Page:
Kanye West for Spring 2012: sparkles and strips of fuzzy bits
*As long as we’re on the topic of celebrity designers: NY Daily News reports that the Olsen twins found themselves with an unexpected hit on their hands after their $39K crocodile backpack sells out: “A $39,000 backpack designed by the Olsen twins’ designer brand The Row is selling out . . . Amanda Brooks, the fashion director for Barneys New York, told Fashionista this summer that the line of super-pricy bags was a surefire attempt appeal to a younger crowd. ‘Obviously we don’t carry Hermes bags in the store so we were trying to find something that appeals to that customer who is willing to spend a lot of money on a bag that’s going to last a long time and has a classic design,’ she said.”
*Relevant Aside: All of Which brings an enhanced meaning to the latest statements of Central Saint Martins’ design professor Louise Wilson when she states that today’s fashion graduates have more marketing savvy but less skill and talent in actual clothing design and construction: “I think the students work harder than we ever worked, but they have to because a lot of them haven’t got the skills that the old courses trained people in . . . They have less skills now though, and I don’t care who hears that – they outsource more. When you talk about people like Lee McQueen or Christopher Kane, they did everything themselves – with no money, they could generate whatever they needed to.”
*Did someone mention Alexander McQueen? Because it’s now official — the Alexander McQueen brand is cooler than Chanel: “The label, headed up by creative director Sarah Burton since Lee McQueen’s death in 2010, came eleventh overall in the 2011 list of cool global brands – four places ahead of iconic Parisian fashion brand, Chanel, at number 15.”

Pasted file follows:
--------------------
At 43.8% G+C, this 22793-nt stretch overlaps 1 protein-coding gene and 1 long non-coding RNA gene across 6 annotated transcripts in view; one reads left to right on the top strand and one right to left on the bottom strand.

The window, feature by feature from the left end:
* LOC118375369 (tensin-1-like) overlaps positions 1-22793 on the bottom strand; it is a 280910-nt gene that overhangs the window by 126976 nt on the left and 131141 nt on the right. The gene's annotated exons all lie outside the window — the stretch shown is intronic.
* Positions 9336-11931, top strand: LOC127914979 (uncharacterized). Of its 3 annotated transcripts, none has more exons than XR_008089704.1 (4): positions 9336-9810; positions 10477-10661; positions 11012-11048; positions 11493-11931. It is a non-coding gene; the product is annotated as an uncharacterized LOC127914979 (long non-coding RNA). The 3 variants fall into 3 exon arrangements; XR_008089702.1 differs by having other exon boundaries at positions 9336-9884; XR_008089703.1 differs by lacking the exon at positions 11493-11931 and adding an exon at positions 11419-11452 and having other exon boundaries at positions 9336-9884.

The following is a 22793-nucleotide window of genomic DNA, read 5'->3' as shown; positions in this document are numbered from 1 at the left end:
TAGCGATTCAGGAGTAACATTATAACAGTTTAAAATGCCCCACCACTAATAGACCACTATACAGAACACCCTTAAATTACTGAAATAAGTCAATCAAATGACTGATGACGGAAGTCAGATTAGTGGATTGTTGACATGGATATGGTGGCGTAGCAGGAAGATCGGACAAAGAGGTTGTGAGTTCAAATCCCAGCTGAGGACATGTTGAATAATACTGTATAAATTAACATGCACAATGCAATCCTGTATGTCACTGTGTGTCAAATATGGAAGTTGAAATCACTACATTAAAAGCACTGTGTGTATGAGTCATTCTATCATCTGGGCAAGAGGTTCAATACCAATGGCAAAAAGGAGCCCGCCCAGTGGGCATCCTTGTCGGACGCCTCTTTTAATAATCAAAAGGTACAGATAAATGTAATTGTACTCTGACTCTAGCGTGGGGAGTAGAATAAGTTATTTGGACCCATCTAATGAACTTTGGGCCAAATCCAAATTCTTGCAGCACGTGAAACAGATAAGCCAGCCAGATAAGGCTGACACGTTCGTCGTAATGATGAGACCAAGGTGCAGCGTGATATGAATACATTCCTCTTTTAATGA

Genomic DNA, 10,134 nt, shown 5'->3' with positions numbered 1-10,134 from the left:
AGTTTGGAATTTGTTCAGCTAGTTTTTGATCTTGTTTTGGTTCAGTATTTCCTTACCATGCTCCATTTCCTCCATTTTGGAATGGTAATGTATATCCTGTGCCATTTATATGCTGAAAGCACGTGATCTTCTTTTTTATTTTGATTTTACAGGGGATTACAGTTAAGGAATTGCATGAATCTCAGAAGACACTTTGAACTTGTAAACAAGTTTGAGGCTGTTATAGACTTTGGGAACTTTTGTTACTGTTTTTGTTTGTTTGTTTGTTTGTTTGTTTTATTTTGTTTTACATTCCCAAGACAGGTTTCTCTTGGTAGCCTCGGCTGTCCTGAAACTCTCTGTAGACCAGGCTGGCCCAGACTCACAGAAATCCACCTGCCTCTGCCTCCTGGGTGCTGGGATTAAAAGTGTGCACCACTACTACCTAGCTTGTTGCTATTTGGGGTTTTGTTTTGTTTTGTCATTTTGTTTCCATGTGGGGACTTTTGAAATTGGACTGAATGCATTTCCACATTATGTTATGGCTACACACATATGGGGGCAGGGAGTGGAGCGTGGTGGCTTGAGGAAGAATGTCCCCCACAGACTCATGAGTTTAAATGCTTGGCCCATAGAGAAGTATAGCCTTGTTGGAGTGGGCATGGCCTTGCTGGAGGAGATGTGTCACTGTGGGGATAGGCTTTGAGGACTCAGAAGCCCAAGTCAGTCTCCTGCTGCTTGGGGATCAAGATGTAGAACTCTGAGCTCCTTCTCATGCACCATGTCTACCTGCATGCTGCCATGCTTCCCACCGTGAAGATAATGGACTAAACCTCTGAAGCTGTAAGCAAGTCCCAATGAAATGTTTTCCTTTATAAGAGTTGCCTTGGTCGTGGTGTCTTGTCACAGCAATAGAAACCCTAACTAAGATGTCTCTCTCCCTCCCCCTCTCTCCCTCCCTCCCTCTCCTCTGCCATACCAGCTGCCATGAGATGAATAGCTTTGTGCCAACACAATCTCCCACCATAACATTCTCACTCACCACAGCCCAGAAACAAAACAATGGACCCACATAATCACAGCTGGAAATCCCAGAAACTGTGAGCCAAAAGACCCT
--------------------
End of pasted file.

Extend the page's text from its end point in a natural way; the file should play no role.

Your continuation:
The article also notes that the Metropolitan Museum of Art’s Costume Institute in New York staged a retrospective of McQueen designs which quickly became the most popular of the museum’s exhibits ever, attracting 661,509 visitors in just the three months it was on show.
2.) Milan Fashion Week Organizers Pick a Fight with London and New York:
“Milan has announced that its fashion week next September will overlap those of New York and London, meaning that if no solution can be found, department store buyers and fashion magazine editors would be forced to choose one city over another . . . A source said: ‘Each country has fashion industries worth a great deal of money to their respective economies. We need to collaborate, not go head to head. If we go head to head, all sides will end up losing out.’ Thus far, however, neither side has managed to find a compromise, despite a round of meetings between representatives of the four syndicates.”
Milan is bitterly complaining that the original deal of starting New York’s Fall Fashion Week on the second Thursday of September was supposed to last only three years, and that the 2012 shows will arrive so late in the year that Milan will be scrambling to produce orders to meet retailers’ deadlines.
“The real nub of the problem, say sources on both sides, is that the second Thursday in September falls so late next year, jeopardizing production deadlines for meeting retail orders. It is this that has driven Milan into its decision to announce a clashing fashion week.”
New York and London, for their part, are holding firm, claiming that the agreement was permanent and that they won’t renegotiate what they believe is the most efficient fashion week schedule for the press, starting in New York, hopping to London, then jetting to Milan to wrap everything up in Paris.
CFDA president Diane Von Furstenberg has said that New York will keep to the originally agreed upon schedule, the British Fashion Council has indicated the same, and the Conde Nast publication empire stepped into the fray and stated that if Milan changes its schedule to overlap with New York or London, then all its fashion editors will choose to skip the Milan shows (Conde Nast publishes all the Vogue magazines).
It’s a battle for fashion supremacy and market dominance, but also a warning shot across the bow that perhaps the traditional globe-hopping, “runway show as spectacle sport” days are numbered. With so many shows broadcast live already, and images and videos available on the net in lightning speed, is it really necessary for the industry to continue with a system that was established well before Al Gore created the internet?
3.) China’s Luxury Bubble About to Go Kaboom:
“Luxury fashion firm Burberry and leather goods maker Mulberry, which to date have managed to escape the downturn unscathed, are beginning to feel the pain after China’s manufacturing sector contracted for a third consecutive month . . . Investors took fright that the world’s second-largest economy is not immune to the global crisis.”